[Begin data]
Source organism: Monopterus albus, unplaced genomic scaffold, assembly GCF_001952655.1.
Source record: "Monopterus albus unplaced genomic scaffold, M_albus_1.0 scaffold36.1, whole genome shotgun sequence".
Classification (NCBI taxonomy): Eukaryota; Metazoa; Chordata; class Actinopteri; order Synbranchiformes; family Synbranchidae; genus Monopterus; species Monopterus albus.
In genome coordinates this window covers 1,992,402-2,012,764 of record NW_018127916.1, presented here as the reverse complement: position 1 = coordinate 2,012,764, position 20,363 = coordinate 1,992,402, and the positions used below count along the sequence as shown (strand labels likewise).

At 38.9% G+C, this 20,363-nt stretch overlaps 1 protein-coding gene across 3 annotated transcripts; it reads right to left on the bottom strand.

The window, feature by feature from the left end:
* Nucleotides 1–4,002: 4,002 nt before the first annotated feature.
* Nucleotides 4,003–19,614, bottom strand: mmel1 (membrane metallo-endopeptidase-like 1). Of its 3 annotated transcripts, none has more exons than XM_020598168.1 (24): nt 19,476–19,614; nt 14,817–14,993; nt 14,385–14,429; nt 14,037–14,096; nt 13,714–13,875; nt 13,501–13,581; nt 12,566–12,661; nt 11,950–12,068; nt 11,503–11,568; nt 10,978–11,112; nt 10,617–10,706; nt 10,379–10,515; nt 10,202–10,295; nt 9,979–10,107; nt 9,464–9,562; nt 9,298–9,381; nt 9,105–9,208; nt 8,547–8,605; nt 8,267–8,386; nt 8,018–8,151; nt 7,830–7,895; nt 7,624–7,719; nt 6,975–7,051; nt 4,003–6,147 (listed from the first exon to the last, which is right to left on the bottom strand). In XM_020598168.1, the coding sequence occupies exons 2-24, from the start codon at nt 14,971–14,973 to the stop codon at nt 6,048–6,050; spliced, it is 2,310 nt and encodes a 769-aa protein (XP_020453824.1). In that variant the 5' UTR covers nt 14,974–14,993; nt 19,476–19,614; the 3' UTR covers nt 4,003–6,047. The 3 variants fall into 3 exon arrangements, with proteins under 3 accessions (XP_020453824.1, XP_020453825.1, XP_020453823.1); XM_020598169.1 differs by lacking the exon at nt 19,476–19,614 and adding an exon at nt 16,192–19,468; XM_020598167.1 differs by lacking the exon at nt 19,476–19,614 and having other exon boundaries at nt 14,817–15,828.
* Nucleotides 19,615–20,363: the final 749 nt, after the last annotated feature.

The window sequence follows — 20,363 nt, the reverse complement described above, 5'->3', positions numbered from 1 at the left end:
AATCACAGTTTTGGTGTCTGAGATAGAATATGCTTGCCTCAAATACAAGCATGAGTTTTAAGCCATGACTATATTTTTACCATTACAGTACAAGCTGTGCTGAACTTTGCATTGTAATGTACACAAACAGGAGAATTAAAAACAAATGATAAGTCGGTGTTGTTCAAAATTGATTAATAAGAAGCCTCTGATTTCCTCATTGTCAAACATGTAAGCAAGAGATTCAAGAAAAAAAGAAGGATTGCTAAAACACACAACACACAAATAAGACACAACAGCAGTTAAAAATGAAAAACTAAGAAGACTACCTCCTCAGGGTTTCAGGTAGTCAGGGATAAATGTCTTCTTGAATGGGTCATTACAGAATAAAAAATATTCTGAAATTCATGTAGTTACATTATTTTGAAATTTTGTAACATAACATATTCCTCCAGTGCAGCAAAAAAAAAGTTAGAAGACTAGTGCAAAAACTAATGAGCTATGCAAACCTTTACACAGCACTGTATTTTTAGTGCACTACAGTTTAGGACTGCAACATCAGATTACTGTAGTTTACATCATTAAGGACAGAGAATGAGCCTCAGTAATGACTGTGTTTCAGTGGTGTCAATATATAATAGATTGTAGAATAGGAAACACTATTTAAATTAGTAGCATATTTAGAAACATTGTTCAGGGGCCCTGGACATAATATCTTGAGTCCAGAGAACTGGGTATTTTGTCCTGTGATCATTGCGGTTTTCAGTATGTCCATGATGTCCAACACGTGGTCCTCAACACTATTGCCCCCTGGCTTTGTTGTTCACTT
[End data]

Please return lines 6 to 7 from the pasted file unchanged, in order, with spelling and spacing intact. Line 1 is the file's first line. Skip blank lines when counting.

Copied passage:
The window, feature by feature from the left end:
* Nucleotides 1–4,002: 4,002 nt before the first annotated feature.